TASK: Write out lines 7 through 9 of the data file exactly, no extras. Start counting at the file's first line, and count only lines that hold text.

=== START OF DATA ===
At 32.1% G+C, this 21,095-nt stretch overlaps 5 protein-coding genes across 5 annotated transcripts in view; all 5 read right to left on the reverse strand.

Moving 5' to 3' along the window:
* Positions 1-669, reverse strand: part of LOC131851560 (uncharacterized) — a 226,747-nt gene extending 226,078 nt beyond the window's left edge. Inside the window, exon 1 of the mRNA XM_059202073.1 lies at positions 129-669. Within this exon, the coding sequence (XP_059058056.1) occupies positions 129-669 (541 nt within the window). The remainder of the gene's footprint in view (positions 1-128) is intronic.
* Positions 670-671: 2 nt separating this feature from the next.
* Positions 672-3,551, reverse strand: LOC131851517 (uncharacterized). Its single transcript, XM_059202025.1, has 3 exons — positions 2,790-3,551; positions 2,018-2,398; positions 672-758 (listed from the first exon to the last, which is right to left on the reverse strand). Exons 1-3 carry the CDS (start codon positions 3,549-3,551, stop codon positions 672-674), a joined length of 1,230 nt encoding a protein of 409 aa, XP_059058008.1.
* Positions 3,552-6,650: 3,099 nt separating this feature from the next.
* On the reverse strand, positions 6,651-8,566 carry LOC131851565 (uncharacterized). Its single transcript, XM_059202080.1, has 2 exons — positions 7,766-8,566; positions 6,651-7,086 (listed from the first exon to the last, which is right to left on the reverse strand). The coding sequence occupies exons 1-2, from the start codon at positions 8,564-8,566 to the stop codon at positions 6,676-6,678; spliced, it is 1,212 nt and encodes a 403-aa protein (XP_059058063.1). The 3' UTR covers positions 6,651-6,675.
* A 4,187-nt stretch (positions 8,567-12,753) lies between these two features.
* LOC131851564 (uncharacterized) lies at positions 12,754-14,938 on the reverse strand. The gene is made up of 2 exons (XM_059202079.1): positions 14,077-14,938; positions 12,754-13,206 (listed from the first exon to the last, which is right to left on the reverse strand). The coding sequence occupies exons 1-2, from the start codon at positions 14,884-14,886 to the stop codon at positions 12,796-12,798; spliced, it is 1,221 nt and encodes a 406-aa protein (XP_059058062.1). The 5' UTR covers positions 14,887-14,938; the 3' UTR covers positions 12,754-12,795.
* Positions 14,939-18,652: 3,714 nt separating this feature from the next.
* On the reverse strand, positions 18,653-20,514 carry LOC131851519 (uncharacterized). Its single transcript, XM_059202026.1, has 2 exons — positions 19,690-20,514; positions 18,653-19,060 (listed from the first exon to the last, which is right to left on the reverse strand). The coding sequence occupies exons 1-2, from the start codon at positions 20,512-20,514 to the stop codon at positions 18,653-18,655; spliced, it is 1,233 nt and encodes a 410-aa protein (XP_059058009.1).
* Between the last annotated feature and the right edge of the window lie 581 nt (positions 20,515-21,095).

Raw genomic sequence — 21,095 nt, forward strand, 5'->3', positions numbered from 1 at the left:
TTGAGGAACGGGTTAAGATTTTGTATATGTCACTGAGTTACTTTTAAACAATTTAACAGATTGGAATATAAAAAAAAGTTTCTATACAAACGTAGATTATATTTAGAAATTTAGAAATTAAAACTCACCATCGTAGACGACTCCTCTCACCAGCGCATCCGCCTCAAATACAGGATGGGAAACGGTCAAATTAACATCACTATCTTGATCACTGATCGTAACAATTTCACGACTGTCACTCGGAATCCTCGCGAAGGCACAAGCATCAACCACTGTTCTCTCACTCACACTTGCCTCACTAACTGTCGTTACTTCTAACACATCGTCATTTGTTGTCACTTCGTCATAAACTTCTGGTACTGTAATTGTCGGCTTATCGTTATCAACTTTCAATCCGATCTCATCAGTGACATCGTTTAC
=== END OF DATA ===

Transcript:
* On the reverse strand, positions 6,651-8,566 carry LOC131851565 (uncharacterized). Its single transcript, XM_059202080.1, has 2 exons — positions 7,766-8,566; positions 6,651-7,086 (listed from the first exon to the last, which is right to left on the reverse strand). The coding sequence occupies exons 1-2, from the start codon at positions 8,564-8,566 to the stop codon at positions 6,676-6,678; spliced, it is 1,212 nt and encodes a 403-aa protein (XP_059058063.1). The 3' UTR covers positions 6,651-6,675.
* A 4,187-nt stretch (positions 8,567-12,753) lies between these two features.
* LOC131851564 (uncharacterized) lies at positions 12,754-14,938 on the reverse strand. The gene is made up of 2 exons (XM_059202079.1): positions 14,077-14,938; positions 12,754-13,206 (listed from the first exon to the last, which is right to left on the reverse strand). The coding sequence occupies exons 1-2, from the start codon at positions 14,884-14,886 to the stop codon at positions 12,796-12,798; spliced, it is 1,221 nt and encodes a 406-aa protein (XP_059058062.1). The 5' UTR covers positions 14,887-14,938; the 3' UTR covers positions 12,754-12,795.